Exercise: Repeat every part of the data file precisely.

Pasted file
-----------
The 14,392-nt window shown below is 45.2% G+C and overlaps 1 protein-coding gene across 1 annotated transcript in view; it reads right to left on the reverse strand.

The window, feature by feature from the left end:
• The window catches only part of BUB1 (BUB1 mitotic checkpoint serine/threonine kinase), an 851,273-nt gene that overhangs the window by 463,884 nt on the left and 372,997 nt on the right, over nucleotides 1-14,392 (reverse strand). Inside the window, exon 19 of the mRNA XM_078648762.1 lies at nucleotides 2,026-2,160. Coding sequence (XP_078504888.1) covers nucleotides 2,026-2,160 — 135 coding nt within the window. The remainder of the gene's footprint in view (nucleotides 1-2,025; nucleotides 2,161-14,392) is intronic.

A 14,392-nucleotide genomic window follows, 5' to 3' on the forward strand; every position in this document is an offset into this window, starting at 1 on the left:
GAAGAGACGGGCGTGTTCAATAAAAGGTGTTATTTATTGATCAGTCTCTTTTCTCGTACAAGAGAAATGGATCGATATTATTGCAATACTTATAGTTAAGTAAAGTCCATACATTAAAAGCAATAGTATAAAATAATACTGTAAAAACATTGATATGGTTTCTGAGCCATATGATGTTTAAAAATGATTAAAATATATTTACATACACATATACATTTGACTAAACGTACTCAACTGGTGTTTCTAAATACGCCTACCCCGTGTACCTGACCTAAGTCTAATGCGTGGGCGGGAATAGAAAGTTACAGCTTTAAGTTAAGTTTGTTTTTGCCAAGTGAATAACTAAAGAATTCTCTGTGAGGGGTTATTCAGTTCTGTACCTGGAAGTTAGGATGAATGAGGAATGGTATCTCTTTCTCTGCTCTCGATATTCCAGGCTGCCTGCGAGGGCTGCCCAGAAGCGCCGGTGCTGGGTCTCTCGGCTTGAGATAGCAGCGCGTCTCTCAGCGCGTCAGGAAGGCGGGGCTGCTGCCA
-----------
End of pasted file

The 14,392-nt window shown below is 45.2% G+C and overlaps 1 protein-coding gene across 1 annotated transcript in view; it reads right to left on the reverse strand.

The window, feature by feature from the left end:
• The window catches only part of BUB1 (BUB1 mitotic checkpoint serine/threonine kinase), an 851,273-nt gene that overhangs the window by 463,884 nt on the left and 372,997 nt on the right, over nucleotides 1-14,392 (reverse strand). Inside the window, exon 19 of the mRNA XM_078648762.1 lies at nucleotides 2,026-2,160. Coding sequence (XP_078504888.1) covers nucleotides 2,026-2,160 — 135 coding nt within the window. The remainder of the gene's footprint in view (nucleotides 1-2,025; nucleotides 2,161-14,392) is intronic.

A 14,392-nucleotide genomic window follows, 5' to 3' on the forward strand; every position in this document is an offset into this window, starting at 1 on the left:
GAAGAGACGGGCGTGTTCAATAAAAGGTGTTATTTATTGATCAGTCTCTTTTCTCGTACAAGAGAAATGGATCGATATTATTGCAATACTTATAGTTAAGTAAAGTCCATACATTAAAAGCAATAGTATAAAATAATACTGTAAAAACATTGATATGGTTTCTGAGCCATATGATGTTTAAAAATGATTAAAATATATTTACATACACATATACATTTGACTAAACGTACTCAACTGGTGTTTCTAAATACGCCTACCCCGTGTACCTGACCTAAGTCTAATGCGTGGGCGGGAATAGAAAGTTACAGCTTTAAGTTAAGTTTGTTTTTGCCAAGTGAATAACTAAAGAATTCTCTGTGAGGGGTTATTCAGTTCTGTACCTGGAAGTTAGGATGAATGAGGAATGGTATCTCTTTCTCTGCTCTCGATATTCCAGGCTGCCTGCGAGGGCTGCCCAGAAGCGCCGGTGCTGGGTCTCTCGGCTTGAGATAGCAGCGCGTCTCTCAGCGCGTCAGGAAGGCGGGGCTGCTGCCA